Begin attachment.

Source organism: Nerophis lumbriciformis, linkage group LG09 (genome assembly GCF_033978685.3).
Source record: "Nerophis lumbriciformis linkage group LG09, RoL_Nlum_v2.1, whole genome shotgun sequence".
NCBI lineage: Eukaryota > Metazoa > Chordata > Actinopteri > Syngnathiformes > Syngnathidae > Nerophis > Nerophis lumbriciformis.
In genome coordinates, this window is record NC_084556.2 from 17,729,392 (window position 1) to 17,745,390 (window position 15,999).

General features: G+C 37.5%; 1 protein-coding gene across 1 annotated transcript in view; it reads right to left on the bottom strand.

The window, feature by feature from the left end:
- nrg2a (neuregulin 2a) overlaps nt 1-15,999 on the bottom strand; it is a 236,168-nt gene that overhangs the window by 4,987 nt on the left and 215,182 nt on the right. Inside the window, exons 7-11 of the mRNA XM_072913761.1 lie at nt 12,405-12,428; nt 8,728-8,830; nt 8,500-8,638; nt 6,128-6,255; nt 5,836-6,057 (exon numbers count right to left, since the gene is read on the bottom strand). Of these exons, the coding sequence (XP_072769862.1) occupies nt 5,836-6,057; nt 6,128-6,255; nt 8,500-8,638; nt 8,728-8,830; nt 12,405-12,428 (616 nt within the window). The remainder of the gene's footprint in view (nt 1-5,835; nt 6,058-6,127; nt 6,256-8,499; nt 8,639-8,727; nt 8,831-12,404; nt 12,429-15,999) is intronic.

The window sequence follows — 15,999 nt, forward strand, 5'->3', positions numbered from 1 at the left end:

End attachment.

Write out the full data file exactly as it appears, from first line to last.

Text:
Source organism: Nerophis lumbriciformis, linkage group LG09 (genome assembly GCF_033978685.3).
Source record: "Nerophis lumbriciformis linkage group LG09, RoL_Nlum_v2.1, whole genome shotgun sequence".
NCBI lineage: Eukaryota > Metazoa > Chordata > Actinopteri > Syngnathiformes > Syngnathidae > Nerophis > Nerophis lumbriciformis.
In genome coordinates, this window is record NC_084556.2 from 17,729,392 (window position 1) to 17,745,390 (window position 15,999).

General features: G+C 37.5%; 1 protein-coding gene across 1 annotated transcript in view; it reads right to left on the bottom strand.

The window, feature by feature from the left end:
- nrg2a (neuregulin 2a) overlaps nt 1-15,999 on the bottom strand; it is a 236,168-nt gene that overhangs the window by 4,987 nt on the left and 215,182 nt on the right. Inside the window, exons 7-11 of the mRNA XM_072913761.1 lie at nt 12,405-12,428; nt 8,728-8,830; nt 8,500-8,638; nt 6,128-6,255; nt 5,836-6,057 (exon numbers count right to left, since the gene is read on the bottom strand). Of these exons, the coding sequence (XP_072769862.1) occupies nt 5,836-6,057; nt 6,128-6,255; nt 8,500-8,638; nt 8,728-8,830; nt 12,405-12,428 (616 nt within the window). The remainder of the gene's footprint in view (nt 1-5,835; nt 6,058-6,127; nt 6,256-8,499; nt 8,639-8,727; nt 8,831-12,404; nt 12,429-15,999) is intronic.

The window sequence follows — 15,999 nt, forward strand, 5'->3', positions numbered from 1 at the left end: